No US Role In Bilateral Issues, Pak Tells Afghanistan

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Pakistan Foreign Minister Shah Mehmood Qureshi – File Pic

ISLAMABAD – Any reservations Afghanistan has with Islamabad should be resolved bilaterally rather than involving the United States, Minister of Foreign Affairs Shah Mahmood Qureshi said on Sunday, in reference to part of a joint US-Afghan declaration on peace efforts.

The declaration was announced on Saturday by Afghan President Ashraf Ghani, US Defence Secretary Mark Esper and NATO Secretary-General Jens Stoltenberg at a ceremony to coincide with the signing in Doha of an agreement between the Taliban and the United States.

“The United States commits to facilitate discussions between Afghanistan and Pakistan to work out arrangements to ensure neither country’s security is threatened by actions from the territory of the other side,” one of the clauses of the declaration reads.

Pakistan bristled

“They should talk directly to Pakistan. The US is planning to withdraw and we will always remain neighbors,” Qureshi told Reuters in an interview, referring to Washington’s intent to withdraw troops from Afghanistan.

“If I have an issue with Afghanistan, I will not ask Washington to play a role.”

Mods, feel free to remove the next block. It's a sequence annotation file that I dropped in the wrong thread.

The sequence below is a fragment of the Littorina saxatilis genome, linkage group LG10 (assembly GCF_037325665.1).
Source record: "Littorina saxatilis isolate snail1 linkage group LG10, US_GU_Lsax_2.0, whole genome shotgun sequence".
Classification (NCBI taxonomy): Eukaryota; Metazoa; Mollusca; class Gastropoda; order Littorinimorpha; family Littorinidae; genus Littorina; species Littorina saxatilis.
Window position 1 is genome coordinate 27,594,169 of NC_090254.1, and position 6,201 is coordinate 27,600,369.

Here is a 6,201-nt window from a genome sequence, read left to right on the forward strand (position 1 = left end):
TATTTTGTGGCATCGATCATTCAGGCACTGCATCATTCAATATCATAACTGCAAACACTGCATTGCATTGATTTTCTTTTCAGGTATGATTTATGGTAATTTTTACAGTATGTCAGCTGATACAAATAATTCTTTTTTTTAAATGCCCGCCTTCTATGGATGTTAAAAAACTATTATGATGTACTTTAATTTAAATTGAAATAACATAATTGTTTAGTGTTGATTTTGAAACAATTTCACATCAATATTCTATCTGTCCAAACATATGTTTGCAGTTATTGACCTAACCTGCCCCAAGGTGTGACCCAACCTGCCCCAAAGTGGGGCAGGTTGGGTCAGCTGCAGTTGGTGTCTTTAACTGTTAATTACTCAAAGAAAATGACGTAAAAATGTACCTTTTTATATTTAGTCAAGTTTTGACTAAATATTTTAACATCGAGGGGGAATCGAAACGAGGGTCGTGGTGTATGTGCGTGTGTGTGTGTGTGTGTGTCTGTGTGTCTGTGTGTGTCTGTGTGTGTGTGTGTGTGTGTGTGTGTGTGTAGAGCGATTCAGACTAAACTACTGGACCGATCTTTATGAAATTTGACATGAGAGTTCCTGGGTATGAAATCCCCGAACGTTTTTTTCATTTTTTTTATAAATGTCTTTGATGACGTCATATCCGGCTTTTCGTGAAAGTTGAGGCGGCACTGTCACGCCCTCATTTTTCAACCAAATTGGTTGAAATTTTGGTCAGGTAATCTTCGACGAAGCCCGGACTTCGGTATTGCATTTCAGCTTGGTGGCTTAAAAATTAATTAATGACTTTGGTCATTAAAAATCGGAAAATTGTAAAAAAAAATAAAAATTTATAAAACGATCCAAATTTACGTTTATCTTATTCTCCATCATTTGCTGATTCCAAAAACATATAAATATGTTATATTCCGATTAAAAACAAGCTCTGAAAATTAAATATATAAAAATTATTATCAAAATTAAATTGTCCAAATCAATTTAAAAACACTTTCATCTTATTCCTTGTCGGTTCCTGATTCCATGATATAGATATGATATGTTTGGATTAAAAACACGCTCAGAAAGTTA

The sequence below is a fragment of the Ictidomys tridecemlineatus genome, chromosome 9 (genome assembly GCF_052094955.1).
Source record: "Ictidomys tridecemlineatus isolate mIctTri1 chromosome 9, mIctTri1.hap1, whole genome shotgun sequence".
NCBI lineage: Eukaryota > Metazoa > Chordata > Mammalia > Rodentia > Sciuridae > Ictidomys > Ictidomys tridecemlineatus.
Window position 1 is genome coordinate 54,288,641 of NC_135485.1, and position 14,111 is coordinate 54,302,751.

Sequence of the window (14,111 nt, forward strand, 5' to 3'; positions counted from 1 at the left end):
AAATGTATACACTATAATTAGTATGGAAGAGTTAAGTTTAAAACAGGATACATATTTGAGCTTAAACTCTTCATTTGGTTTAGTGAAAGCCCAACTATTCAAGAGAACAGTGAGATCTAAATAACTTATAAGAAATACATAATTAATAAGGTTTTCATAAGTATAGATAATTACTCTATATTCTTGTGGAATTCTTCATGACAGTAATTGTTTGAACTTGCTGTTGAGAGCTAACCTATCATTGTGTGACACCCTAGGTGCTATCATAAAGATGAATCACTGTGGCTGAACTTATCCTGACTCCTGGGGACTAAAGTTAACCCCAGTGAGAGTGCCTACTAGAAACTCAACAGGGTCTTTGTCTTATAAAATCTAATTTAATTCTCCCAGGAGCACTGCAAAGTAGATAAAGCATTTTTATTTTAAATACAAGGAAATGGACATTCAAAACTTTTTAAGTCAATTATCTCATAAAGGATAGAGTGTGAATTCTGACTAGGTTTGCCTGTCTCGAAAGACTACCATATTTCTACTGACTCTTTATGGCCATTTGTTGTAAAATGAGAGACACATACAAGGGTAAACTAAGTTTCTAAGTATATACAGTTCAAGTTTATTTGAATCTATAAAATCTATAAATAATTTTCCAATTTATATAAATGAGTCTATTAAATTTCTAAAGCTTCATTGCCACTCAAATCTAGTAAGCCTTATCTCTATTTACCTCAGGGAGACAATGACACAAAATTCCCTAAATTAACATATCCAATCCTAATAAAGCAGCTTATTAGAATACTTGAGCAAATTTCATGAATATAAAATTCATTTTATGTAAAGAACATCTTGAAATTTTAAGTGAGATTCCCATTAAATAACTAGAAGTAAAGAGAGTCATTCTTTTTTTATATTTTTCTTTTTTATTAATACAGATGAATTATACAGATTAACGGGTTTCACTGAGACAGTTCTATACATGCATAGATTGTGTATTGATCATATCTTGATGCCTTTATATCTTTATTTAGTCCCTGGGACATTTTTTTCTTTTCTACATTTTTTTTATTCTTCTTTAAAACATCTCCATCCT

Pakistan and Afghanistan have been at loggerheads for years. Kabul publicly blames Pakistan for harbouring Taliban leaders after they were ousted from power Afghanistan in 2001, and allowing safe havens for attacks against international and Afghan forces.

Islamabad has denied these allegations and blames Afghanistan for giving anti-Pakistan militants refuge to plot attacks in Pakistan, which, in turn, Kabul denies.

“You know a trust deficit has existed and Pakistan has done its best to bridge that trust deficit,” Qureshi said, adding there are institutionalised mechanisms through which Afghanistan can raise “any issue under the sun” instead of turning to the United States.

He said that the US-Taliban agreement in Doha would never have happened if Pakistan had not convinced everyone that there was no military solution to the 18-year conflict in Afghanistan.

The Doha agreement was signed by US special envoy Zalmay Khalilzad and Taliban political chief Abdul Ghani Baradar.

Under it, Washington committed to a full withdrawal in 14 months, and to working with allied international forces to do the same – contingent on the Taliban keeping a pledge to renounce violence and sever ties with militant organisations threatening the United States and its allies.

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